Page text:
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Ethanol industry at a pivotal point, says RFA President

2024 is a watershed moment for ethanol, with policy decisions on SAF tax credits, E15 availability and GHG standards.

At the National Ethanol Conference in San Diego, Geoff Cooper, president and CEO of the Renewable Fuels Association (RFA), declared 2024 as a crucial year for the ethanol industry, potentially shaping its trajectory for years, if not decades. Addressing nearly 1,000 attendees, Cooper highlighted several upcoming policy decisions that will significantly impact the industry.

Cooper focused on the Inflation Reduction Act’s sustainable aviation fuel (SAF) and clean fuel production tax credits, year-round E15 availability, and new light-duty vehicle tailpipe greenhouse gas (GHG) standards as key factors influencing the future of ethanol. He emphasized the importance of using the latest science and data to determine the carbon intensity of fuels for IRA tax credits, including a variety of carbon reduction strategies.

The impending Biden administration’s SAF carbon footprint model was another focus of Cooper’s speech. He stressed that this model will be decisive in determining whether U.S. agriculture and ethanol producers can actively participate in the SAF market or be excluded due to reliance on high-volume, low-cost feedstocks.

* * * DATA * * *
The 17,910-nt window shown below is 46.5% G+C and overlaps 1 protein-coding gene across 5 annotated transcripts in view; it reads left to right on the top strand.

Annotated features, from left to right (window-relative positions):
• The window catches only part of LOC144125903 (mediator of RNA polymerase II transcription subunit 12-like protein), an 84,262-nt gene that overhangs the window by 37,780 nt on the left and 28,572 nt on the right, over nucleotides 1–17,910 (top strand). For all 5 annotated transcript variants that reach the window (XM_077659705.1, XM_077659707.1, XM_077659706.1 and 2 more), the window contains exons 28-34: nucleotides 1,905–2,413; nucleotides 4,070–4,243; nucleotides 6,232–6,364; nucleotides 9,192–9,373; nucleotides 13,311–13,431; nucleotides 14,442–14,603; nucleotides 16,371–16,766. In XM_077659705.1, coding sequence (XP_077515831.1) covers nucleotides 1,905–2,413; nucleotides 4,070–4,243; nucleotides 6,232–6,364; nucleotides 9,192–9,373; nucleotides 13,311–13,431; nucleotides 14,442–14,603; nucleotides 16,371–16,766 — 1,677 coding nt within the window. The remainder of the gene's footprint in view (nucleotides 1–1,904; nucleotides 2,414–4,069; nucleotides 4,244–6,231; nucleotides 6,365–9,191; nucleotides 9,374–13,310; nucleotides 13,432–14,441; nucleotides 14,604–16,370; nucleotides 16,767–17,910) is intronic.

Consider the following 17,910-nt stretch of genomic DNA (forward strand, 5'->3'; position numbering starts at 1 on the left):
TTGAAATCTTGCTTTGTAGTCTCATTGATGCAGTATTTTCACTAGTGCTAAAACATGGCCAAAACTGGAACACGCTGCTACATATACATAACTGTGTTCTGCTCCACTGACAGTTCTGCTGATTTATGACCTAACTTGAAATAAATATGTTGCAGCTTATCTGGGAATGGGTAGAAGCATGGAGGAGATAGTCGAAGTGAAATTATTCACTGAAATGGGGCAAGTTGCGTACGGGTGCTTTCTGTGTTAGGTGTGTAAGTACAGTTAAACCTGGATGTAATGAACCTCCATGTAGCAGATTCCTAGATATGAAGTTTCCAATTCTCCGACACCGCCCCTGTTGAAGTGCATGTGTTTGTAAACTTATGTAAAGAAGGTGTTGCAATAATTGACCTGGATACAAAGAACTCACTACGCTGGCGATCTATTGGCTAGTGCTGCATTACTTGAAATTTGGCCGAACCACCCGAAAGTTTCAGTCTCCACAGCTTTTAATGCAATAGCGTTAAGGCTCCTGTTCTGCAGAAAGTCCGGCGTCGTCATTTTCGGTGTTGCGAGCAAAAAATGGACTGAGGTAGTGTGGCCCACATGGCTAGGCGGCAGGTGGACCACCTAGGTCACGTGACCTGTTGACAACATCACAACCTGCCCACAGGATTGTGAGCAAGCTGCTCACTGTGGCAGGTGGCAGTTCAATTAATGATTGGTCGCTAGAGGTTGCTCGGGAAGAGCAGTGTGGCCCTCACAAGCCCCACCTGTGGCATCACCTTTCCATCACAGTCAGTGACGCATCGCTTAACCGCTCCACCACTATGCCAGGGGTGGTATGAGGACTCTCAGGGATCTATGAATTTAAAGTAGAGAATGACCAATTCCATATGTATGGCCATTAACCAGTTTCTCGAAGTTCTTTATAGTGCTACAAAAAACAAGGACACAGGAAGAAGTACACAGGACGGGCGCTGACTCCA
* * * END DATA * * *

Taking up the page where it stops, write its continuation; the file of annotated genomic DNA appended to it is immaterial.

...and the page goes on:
Regarding the Environmental Protection Agency’s (EPA) proposed tailpipe GHG standards, Cooper expressed concerns that they might disproportionately favor battery electric vehicles over other environmentally efficient technologies. He advocated for a fair regulatory framework, asserting that higher ethanol blends could play a vital role in decarbonizing the nation's auto fleet affordably.

Cooper also discussed the significance of year-round E15. He described E15 as a solution for reducing tailpipe pollution, carbon emissions, and fuel costs while offering modest growth opportunities for ethanol in a declining gasoline market. He pointed out the necessity of removing the summertime Reid Vapor Pressure (RVP) barrier to stabilize the ethanol market.

Concluding his speech, Cooper underlined the need for the ethanol industry to continue reducing its carbon intensity, considering it essential for securing a prosperous future. He also reflected on the theme of this year’s conference, “Powered by Partnerships,” praising the industry’s ability to collaborate with diverse stakeholders, which has been pivotal to its past successes.


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